The good cop, bad cop routine is still the order of the day, and amazing grace at least on TV, seems to work. The good cop is constantly asking you to help them out, or suggesting you help yourself by getting the evil off your chest. It will go easier if you confess now or if you give up your partner in crime. Beware the prisoner’s dilemma: it works too.
I personally can’t understand how cooperating and confessing makes things easier. The image of the prison with which they threaten the accused is an inferno. Sweet young things, male or female, are threatened with gang rape or being sold as sex slaves for a pack of cigarettes. HIV infection lurks in every sex act. The middle-aged are told they will die miserably in jail.
Most criminal indictments end in plea bargains – 85% of them. You may be surrendering your right to self-defense, but your odds don’t improve through jury trials, which for murder suspects ends 85% of the time in conviction.(If you are African-American, please note that you are three and a half times more likely to be convicted of murder through trial by jury than your white counterparts.) But Law and Order’s "Maximum Sam" Waterson’s .750 batting average does represent reality: crime usually leads to punishment. Much of the success, for better or worse, owes to being incriminated before you are arrested, and according to TV, way before you even know you’re "liked" for the crime.
But who knows about innocence? Northwestern University’s Center for Wrongful Convictions found in 2001 that of 86 persons wrongfully convicted and exonerated, 53% were convicted on the basis of mistaken or perjured eyewitness testimony; 20% were convicted regardless of police and prosecutorial misconduct; another 12% were convicted with jailhouse informant testimony; another 9% on the basis of coerced or false confessions; and finally (take that CSI!), another 11% were convicted with what the center calls false or misleading "junk" science. Illinois in 2003 found so many wrongful murder convictions in their midst that the 17 defendants on death row were exonerated, and then Governor Ryan commuted the death sentences of 160 others. The wrongful conviction movement has spread throughout the country and the convicted in many cases exonerated, but this is seldom seen on TV. Instead, alla Cold Case Files, the past offers up its old murderers for the convicting.
This brings us back to what we learn on TV. It is not the truth of the matter, but a rather well-set and coherent collection of ideas about crime and punishment in America. It is rather like the old westerns with good and evil starkly portrayed, and the Indians vested with few, if any rights. This is no Dirty Harry syndrome any more, as in cops hampered by court decisions, and the guilty escaping because of our fecklessness in the face of evil. No, the cops usually catch the culprit under circumstances of their choosing, rather than those once prescribed by the Constitution. If they get it wrong, there is little recourse. Old Gil Grissom, in the recollection of this CSI-addicted writer, has only once worked to exonerate someone whom his office has wrongly convicted.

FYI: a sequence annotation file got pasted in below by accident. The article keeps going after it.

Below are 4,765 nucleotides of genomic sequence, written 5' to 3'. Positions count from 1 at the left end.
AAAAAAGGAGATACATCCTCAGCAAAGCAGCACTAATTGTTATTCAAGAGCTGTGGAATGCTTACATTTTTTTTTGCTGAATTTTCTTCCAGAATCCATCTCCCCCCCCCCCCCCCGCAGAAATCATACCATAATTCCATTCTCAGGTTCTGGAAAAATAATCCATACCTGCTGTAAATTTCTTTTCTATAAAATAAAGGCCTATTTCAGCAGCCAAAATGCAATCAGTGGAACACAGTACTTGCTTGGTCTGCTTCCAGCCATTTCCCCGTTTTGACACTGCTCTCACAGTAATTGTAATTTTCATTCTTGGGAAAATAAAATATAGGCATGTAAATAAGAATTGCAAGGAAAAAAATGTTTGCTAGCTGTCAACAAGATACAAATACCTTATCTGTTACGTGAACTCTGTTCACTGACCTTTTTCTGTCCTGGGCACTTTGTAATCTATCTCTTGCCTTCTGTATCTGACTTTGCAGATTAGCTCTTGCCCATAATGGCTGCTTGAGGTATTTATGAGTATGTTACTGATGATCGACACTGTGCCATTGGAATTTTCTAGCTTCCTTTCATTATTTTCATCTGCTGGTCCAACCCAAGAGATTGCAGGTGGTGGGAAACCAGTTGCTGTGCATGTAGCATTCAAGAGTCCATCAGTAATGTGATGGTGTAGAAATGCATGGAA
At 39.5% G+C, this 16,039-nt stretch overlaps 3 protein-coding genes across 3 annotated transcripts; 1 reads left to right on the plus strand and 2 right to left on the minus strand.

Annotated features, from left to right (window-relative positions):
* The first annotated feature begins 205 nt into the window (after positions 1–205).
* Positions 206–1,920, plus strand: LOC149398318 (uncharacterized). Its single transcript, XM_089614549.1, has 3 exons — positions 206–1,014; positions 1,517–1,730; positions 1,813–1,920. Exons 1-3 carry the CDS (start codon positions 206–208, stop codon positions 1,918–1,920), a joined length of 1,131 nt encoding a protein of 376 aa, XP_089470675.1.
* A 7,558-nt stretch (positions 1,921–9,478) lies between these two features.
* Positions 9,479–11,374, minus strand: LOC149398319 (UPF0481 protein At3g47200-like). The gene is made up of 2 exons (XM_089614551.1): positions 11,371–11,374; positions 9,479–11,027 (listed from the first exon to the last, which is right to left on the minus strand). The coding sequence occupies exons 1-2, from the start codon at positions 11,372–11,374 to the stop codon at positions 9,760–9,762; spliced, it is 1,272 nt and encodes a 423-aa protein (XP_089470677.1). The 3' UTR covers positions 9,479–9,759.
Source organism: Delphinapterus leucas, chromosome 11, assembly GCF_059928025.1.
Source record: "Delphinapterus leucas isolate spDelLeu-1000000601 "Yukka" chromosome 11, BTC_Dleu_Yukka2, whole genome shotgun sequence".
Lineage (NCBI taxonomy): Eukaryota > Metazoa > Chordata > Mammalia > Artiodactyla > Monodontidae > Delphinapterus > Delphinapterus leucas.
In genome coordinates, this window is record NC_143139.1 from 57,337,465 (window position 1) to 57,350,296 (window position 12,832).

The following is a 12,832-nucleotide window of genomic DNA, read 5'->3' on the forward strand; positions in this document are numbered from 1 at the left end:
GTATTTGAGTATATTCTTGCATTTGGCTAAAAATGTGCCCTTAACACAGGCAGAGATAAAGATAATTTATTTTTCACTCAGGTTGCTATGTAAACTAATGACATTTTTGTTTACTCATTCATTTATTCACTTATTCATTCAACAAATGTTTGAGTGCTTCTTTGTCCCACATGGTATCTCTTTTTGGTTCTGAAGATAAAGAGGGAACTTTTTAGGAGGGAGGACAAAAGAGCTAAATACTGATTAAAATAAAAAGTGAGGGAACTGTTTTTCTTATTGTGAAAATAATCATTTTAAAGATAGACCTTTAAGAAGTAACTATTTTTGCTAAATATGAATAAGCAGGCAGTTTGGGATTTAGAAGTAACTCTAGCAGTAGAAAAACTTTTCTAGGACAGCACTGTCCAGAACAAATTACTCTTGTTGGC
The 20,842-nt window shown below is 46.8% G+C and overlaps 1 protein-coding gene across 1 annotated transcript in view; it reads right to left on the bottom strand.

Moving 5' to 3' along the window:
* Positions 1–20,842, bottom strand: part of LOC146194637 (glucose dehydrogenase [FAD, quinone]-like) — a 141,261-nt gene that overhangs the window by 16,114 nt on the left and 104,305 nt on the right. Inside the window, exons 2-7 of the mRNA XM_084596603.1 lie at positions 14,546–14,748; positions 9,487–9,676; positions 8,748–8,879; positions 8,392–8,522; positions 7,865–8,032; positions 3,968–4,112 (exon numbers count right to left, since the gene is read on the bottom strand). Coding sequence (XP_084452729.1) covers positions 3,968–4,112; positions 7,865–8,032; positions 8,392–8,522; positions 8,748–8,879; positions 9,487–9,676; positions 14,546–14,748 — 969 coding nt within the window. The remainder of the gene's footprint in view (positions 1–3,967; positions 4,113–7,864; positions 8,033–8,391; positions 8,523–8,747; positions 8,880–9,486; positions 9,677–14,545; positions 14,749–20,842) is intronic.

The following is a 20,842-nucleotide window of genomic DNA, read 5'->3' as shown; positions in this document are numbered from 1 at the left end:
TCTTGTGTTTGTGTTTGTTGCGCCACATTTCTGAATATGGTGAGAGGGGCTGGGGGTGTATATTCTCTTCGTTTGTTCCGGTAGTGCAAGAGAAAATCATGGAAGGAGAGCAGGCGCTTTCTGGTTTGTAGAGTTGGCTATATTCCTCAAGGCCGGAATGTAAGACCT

Outside of the tube and bumping around the everyday world, people are wrongly convicted through abuse, sloppiness, or the rush to judgment. If you are a person of color, watch out especially. All of you whose income falls beneath that of the well-heeled won’t get a snide, slick, and successful defense lawyer. There is no Shark in your future. Instead, you may get an over-worked and under-paid public defender, or a lawyer whom you cannot pay enough to do a really thorough job, given the endless complications of justice in America. Public advocates can only save the few and the really endangered.
An occasional jury will jump the rails and find for a defendant believed to have been treated badly or wrongly, or who they believe to be innocent. In Boston last year, several juries in a row refused to believe police testimony and found defendants not guilty.
But if the TV is about our beliefs, then it seems that we believe that evil is back big time, and evil criminals are caught and punished, even if by hook or crook, and this is really okay. And most of us, me included when I leave my rational world and head into the realms of American authoritarian fantasies, really enjoy it.
... Did I forget your favorite crime show? I confess. Sometimes during a Thursday night seminar, my mind wanders to the question: Will I get home in time for CSI, the real one in Nevada with Gil Grissom and the rest of the gang? Sometimes, I have to content myself with a killing in Miami or New York.